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UPA-II progress report after 1 year rule
New Delhi, May 19 (IANS):
Published on 20 May. 2010 12:07 AM IST
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There were some derailments but at the end of the first year of the United Progressive Alliance (UPA) government’s second term, India’s foreign policy was back on track, except for Afghanistan where it appeared to be floundering on how to protect its strategic interests.
If the first term was defined by the signing of the trailblazing India-US civilian nuclear deal, the second term saw Manmohan Singh trying to retain the momentum in New Delhi’s ties with Washington, especially after the change of guard at the White House, and turning his energies to transforming relations with Pakistan.
Here’s a brief outline of India’s external diplomacy during the past year.
* Relations with US: Despite the widely predicted cooling off of the US’ relations with India under the new administration in Washington, US President Barack Obama defied sceptics by inviting the Indian prime minister as the first state guest of his presidency in November last year.
Manmohan Singh’s visit saw the India-US relationship move into the next phase with the launch of a strategic dialogue and setting up of a landmark knowledge initiative. Differences on Afghanistan-Pakistan issues persisted, but the US stressed India was an indispensable ally in the 21st century.
* Transforming ties with Bangladesh: In a difficult neighbourhood bristling with dysfunctional states, the long-stagnating India-Bangladesh ties got a bounce during Bangladesh Prime Minister Sheikh Hasina’s visit to New Delhi in Jan 2010. India announced $1 billion line of credit, the single largest bilateral aid to any country and signed three pacts related to security and counter-terror cooperation that will enable New Delhi to get access to anti-India insurgents in the Bangladesh territory.
* Reforms in United Nations: Another minor success, albeit not much noticed, was the endorsement of IBSA (India, Brazil, South Africa) and BRIC (Brazil, Russia, India, China) for India’s candidature for a permanent seat in the UN Security Council and for a permanent seat in 2011-12.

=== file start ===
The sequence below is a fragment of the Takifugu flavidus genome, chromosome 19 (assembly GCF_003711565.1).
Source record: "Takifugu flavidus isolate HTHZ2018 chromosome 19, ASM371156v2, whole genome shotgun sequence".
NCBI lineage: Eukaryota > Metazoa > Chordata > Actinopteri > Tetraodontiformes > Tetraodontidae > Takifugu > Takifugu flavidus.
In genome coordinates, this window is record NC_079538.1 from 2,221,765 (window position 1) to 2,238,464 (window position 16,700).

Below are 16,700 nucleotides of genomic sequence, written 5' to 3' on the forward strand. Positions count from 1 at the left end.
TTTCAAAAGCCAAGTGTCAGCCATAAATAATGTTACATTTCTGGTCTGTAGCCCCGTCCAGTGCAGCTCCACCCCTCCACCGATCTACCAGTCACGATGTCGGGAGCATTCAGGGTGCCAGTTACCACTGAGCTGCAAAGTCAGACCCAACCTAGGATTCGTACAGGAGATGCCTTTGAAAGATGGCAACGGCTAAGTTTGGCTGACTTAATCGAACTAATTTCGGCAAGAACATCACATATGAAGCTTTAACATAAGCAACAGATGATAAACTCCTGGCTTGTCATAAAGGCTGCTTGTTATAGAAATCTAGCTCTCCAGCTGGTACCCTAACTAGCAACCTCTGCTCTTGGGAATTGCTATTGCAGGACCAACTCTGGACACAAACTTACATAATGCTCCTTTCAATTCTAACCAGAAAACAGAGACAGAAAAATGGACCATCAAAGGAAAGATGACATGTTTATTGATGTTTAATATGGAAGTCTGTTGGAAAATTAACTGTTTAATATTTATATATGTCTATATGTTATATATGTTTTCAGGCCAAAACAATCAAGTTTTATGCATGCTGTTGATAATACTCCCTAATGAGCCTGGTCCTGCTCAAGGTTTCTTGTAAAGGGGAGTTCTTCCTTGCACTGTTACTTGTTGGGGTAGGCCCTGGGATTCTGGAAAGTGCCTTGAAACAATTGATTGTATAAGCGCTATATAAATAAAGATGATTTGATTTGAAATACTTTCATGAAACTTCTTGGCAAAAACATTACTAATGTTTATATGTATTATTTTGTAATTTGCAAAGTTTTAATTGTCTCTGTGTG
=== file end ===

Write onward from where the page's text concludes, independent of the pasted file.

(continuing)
* From Sharm-el-Sheikh to Thimphu: Manmohan Singh faced a lot of flak when he returned home after signing the Sharm-el-Sheikh joint declaration with Pakistan, which delinked the composite dialogue from Pakistan’s action against terror and included a reference to Balochistan, triggering cries of sell-out in Indian parliament.
* China-India ties rocky but back on track: Relations with China also went through a rocky patch in the last year. Reports of increasing Chinese incursions, Beijing’s opposition to a multilateral loan for India on grounds that a part of it was meant for Arunachal Pradesh and it’s opposition to the visit of the Indian prime minister and president to Arunachal were some of the issues that stressed India-China ties.
* Taliban deal: In Afghanistan, despite the government’s determination to continue its $1.3-billion reconstruction projects, there is a widely held view that India appeared to be losing the game in Afghanistan after the Jan 20 London conference backed a proposal for reintegrating the “good” Taliban into the Afghan political mainstream, an idea floated by Pakistan.
* Strong voice on climate change: India managed to forge a powerful coalition with China, Brazil and South Africa at the Copenhagen climate change summit in December to protect the interests of emerging economies on carbon emissions.
But at home the UPA government faced criticism for allowing international oversight of its climate change policies rather than its stated stand earlier that it would merely inform the concerned UN agency about its mitigation programmes.
UPA would win if polls held now: survey

Majority of people feel the United Progressive Alliance (UPA) would win if an election was to be held tomorrow, an NDTV opinion poll said.
The poll which surveyed 34,277 people said despite the problems in the UPA, the government has emerged stronger on account of the opposition being divided.
The poll showed the UPA gaining 25 seats in a Lok Sabha election, coming back with a strength of 288. With 70 percent of India’s voting population living in rural belts, various controversies surrounding the UPA government seemed to have little effect on the poll results. Statewise figures show the UPA’s gain came primarily from a clean sweep on the entire 39 seats in Tamil Naidu and overhauling the BJP in Karnataka with 18 seats, adding 12 to its present number.
Despite the death of Y.S. Rajasekhara Reddy, the Congress manages to hold on in Andhra Pradesh, losing only a negligible three seats bringing its number to 30.
In Uttar Pradesh, the Congress emerges the single largest party with 25 of the 80 seats. The BSP and the Samajwadi Party, which both have at times supported the UPA government, land up losing a few seats each.
In West Bengal however, the UPA’s survival depends on its alliance with present partner Trinamool Congress. In the event that the alliance with Mamata Banerjee falls through, the UPA stands to lose around 23 seats.
For Bihar, the polls suggests, an alliance between the Rashtriya Janata Dal (RJD) and the Congress may lead to the UPA sweeping the state as well. The poll says the Congress with the RJD may get as many as 33 seats in the state.

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